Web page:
July 9, 2012

Back to Diabetes Basics – Part 4

Proper Hand Care for Blood Glucose Testing

Hand washing is an important part of preparation for blood glucose testing. Laugh if you will, but about 95 percent of people testing blood glucose skip hand preparation over 50 percent of the time. I am also guilty as charged, but I calculate it is about 10 percent of the time that I don't wash my hands a well as I should. Being on insulin makes me more careful and much more concerned in obtaining the right reading before injecting insulin.

My eye opener was a reading before having my evening meal about two years after diagnosis. I knew what my carbohydrate count for my meal was and then added my correction to the reading. About three hours later, I was nervous, sweating, and wondering what was happening. I thought to test my blood glucose and it was over 200 mg/dl (11.1 mmol/l). I knew that was wrong as I would not be feeling nervous and sweating. I did think to wash my hands very carefully and dry them and retest. Reading then was 42 mg/dl (2.3 mmol/L). I grabbed three glucose tablets, started chewing, waited 15 minutes, and retested. Only up to 65 mg/dl (3.6 mmol/L), so had another glucose tablet and repeated. My blood glucose was 77 mg/dl (4.3 mmol/L) and I figured that I would wait another 30 minutes and test again. This time the reading was 81 mg/dl (4.5 mmol/L) and I knew I was okay.

Yes, the low reading scared me. I realized that I had eaten something with my fingers and one of them was the same finger I used for testing. From then on, I was careful about washing my hands and drying carefully. 

I had a very smart pharmacist who asked me why I was buying so many alcohol pads shortly after being diagnosed. I told her they were for cleaning my hands before blood glucose testing. She suggested that I put them back on the shelf and not use them. She examined my fingers and said no damage yet. She then said the alcohol pads would dry out my skin and the skin would start to crack. Since this was December, I knew what she was saying and when they did crack, my fingers would be sore. Testing would not be painless and I would dread doing it. Yet our companies still want us to use alcohol pads instead of warm water and soap to clean our hands before testing. Ignore their advice, please for the sake of your fingers and testing reliability.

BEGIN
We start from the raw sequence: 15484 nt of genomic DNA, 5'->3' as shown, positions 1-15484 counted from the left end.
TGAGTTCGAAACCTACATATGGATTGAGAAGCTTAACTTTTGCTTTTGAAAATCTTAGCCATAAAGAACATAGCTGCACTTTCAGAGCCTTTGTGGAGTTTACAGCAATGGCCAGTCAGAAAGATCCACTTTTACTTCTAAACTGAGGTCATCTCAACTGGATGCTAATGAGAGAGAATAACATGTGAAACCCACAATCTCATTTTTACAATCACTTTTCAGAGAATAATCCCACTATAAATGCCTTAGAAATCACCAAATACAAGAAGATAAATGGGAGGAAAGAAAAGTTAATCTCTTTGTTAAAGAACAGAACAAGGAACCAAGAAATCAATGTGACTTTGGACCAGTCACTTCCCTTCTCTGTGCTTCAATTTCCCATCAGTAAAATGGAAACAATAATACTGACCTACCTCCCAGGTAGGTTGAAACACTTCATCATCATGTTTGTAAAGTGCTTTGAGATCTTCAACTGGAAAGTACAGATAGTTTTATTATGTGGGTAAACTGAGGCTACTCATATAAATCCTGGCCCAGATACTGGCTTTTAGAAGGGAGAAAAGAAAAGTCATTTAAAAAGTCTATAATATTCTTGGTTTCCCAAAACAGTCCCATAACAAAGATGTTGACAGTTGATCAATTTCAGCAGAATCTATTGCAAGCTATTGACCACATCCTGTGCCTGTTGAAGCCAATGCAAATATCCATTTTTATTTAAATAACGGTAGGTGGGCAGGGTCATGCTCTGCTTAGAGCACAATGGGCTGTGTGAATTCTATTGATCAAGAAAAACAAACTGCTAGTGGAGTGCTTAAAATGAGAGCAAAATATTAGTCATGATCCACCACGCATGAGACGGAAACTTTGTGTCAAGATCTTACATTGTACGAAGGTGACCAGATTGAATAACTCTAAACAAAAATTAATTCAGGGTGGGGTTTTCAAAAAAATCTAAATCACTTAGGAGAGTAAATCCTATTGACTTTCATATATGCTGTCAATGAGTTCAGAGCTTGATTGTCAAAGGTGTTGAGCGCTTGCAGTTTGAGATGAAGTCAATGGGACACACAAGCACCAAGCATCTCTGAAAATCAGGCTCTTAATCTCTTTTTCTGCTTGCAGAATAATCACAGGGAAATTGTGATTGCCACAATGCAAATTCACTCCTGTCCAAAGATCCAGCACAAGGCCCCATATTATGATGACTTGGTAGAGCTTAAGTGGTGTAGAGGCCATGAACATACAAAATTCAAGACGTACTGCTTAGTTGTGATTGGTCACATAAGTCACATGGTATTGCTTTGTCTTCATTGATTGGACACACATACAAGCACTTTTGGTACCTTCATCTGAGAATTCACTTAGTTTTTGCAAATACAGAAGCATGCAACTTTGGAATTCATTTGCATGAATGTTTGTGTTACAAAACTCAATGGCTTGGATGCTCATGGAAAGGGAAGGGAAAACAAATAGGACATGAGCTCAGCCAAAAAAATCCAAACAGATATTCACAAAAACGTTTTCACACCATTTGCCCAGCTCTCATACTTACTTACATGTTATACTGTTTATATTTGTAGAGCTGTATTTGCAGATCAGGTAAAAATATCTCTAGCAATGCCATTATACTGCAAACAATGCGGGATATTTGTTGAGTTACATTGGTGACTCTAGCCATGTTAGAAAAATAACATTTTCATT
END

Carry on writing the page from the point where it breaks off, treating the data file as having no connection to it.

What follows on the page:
One huge example of this appeared January 31, 2011 in Diabetes Care. The same study then appeared in Reuters Health on February 9, 2011 and is worth reading. If you needed to be reminded of the importance of washing your hands with warm water and soap, this should be a good reminder. So if you have a BG reading that seems too high or too low, please ask yourself if you washed your hands properly and thoroughly dried them (particularly the finger you will use for testing). If you are using insulin, this is very important. You want to inject the correct amount of insulin to prevent hypoglycemia especially, and you want to prevent your BG levels from rising into the levels for hyperglycemia.

Another good article with tips to make testing less painful is here. Please read tip number 8 because he does not mean the front of your fingertips so read the entire point.

Importance of Self-monitored Blood Glucose (SMBG) and Type 2 Bloggers

I started this topic in Part 2 of the series in “Some of the Testing Basics.” Knowing when, where, and how to test needs to be supplemented with the why. First, you should know where to test. Use the side of your fingertips. This has two advantages: there are less nerve-ends than on the pads, and it doubles the number of test-points so you can rotate through the positions. I also use the pads, which does get me to change the lancets a little more frequently, but you don't need to do what I do.